The mobile-first era is upon us and regardless of the nature of your website (restaurant, health care, tech, blog, etc) optimizing for mobile-first indexing is absolutely vital. To help you optimize your mobile site and maintain or increase traffic, follow these best practices:

Maintain Focus Above the Fold

Mobile users are accustomed to the near-endless scrolling on sites. With responsive sites, everything is more compact, but the layout will be different than a desktop version, which focuses heavily on the content above the fold. The importance of the content above the fold is not lost to optimizing for mobile-first indexing, however.

Maintaining focus above the fold on mobile will engage the user and give them a reason to scroll.

Expand Beyond Just the Mobile User

Mobile users are former desktop devotees. Just because everything is moving to mobile doesn’t necessarily mean that all users are necessarily ready for the shift. As the merge between mobile and desktop continues, many desktop users are still looking for the wide-open spaces and simple navigation of the desktop, but in the palm of their hand.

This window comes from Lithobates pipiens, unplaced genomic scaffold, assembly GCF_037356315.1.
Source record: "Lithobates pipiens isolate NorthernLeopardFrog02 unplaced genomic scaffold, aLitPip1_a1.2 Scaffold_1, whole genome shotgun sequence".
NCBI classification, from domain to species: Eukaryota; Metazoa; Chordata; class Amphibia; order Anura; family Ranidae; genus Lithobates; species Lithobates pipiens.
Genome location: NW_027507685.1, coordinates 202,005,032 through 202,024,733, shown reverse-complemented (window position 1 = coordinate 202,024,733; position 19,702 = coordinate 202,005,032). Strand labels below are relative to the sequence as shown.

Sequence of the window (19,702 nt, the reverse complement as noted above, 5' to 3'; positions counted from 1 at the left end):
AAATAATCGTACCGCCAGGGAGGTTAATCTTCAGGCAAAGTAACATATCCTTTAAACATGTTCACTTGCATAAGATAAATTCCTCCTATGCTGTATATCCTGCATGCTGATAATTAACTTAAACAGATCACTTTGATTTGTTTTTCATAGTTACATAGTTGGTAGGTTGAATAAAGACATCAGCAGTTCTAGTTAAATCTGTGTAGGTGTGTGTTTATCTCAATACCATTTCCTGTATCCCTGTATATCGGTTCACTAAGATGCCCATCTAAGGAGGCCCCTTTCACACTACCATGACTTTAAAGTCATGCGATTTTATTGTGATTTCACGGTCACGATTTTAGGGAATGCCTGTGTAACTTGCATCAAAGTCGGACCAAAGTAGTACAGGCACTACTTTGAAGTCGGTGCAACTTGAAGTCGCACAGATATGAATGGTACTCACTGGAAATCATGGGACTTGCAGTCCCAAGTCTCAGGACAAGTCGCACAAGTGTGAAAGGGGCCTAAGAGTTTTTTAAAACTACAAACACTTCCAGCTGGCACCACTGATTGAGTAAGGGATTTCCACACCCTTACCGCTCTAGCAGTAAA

If you change everything too quickly, you could be doing your traffic and your users a disservice. Create a holistic approach that feels like a merger rather than a complete takeover.

Always Use Responsive Design Techniques

Responsive design will never be dead, and the techniques that were implemented for mobile still ring true. In the mobile-first era, responsive design uses media queries to display resolutions that the design will support. Between designs, you have a “breakpoint” that defines where the responsive design transitions.

This is important to implement in place of the m.website.com for mobile sites. You’ll also be using the most updated technology, which makes the smartphone Googlebot very happy.

Increase Site Speed with Code Rather Than Images